Singapore formed state-owned-companies in all kinds of sectors. Just as explained earlier, that the city needed institutions or governmental small business to restyle neighbourhoods. In the same way the government settled everywhere, under pseudonyms like: Port of Singapore Authority, Development Bank of Singapore, Telecommunication Authority of Singapore, etc.
The government also generated national industry, however the emphasis rapidly shifted off exporting goods on the world wide export market. It was a big success and the industry even needed more hands than ever. With the purpose of maintaining growth, it was time to invest. During the following years Singapore constantly kept innovating: using computers, optimize management levels, higher education, etc. A third world country in the ’50s and ’60s developed from average wage to higher wage policies a few decennia later.
In the meantime India and China became real competition. To top it off, crisis hits Asia. Singapore realised that their developed economic system was vulnerable, so the private sector was the key ingredient. Slowly but surely international business were able to invest, which created a flexible labour market and competition. Singapore opened their eyes and saw all sorts of opportunities. They joined and established trade agreements and free trade became more accessible.
Singapore economically shifted from governmental dominance to hosting corporates to do business. Proving facilities, such as corporate tax rate, infrastructure, business licencess, etc. Within no time the country had a healthy private sector. It gave courage to privatize state-owned-companies and were able to reduce economic state regulations and state expenses like subsidy. It was a beginning of a modern Singapore. (Menon, 2007)
A post colonial small country could just been written off by a random president, to take the money and let the country destroy itself. But Lee Kuan Yew did the opposite. He tracked down the elements that could lead to a third world country and wiped it out. Simply, by focusing on the 3 elements: take care of the living standards of the people, demolish corruption and invest in the economy.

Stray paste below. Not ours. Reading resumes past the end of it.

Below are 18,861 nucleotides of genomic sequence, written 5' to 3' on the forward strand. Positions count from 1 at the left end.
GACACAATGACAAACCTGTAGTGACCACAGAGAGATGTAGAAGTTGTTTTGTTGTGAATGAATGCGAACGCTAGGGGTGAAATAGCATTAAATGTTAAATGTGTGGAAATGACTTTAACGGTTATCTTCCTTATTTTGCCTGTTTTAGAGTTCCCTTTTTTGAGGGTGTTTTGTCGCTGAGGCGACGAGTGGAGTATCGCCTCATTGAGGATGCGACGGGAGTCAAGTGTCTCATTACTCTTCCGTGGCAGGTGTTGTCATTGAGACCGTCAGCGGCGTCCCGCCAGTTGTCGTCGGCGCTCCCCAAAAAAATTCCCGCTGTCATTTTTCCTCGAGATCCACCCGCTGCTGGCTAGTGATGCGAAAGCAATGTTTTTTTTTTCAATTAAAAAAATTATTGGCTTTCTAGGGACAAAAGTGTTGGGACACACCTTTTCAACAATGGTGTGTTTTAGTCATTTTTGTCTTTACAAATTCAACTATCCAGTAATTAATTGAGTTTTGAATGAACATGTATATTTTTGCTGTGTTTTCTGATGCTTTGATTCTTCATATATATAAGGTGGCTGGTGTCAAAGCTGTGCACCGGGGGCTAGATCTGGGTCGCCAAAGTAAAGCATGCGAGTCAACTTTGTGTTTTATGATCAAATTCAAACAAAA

It may seem easier than it was. Remember, Singapore was in a very bad shape and it took courage to make a plan for a nation, which was different from all the others. In contrary to us, they did not knew what the end results might be. Than formulate a government with the same interest, trust and focus. Things could have gone wrong in this initial phase.
It turned out all noses were in the wright direction, because Lee Kuan Yew and his team worked hard on a perfect future. They did not even had to wait long, before some positive result could be measured. It made hard working pay off, with high dicipline and result-oriented mindset, to reach the Singaporean dream.
In decennia, Yews’ strategy turned Singapore into the country as it is today. With a government truely for the people and the people truely for the country. It seems that Yew sincerely implemented some love, peace and hapiness into the land. Therefore never forget that Yew took the effort to create something new, which turned out bigger than ‘best’. It became the ultimate.
Source of references
CLC., CSC. (2014). Retrieved 14 February 2017
K. T. Hin. Retrieved 15 February 2017 from the website: Corrupt Practices Investigation Bureau
S. V. Menon. (2007). Retrieved 13 February 2017 from the website: LMU Munich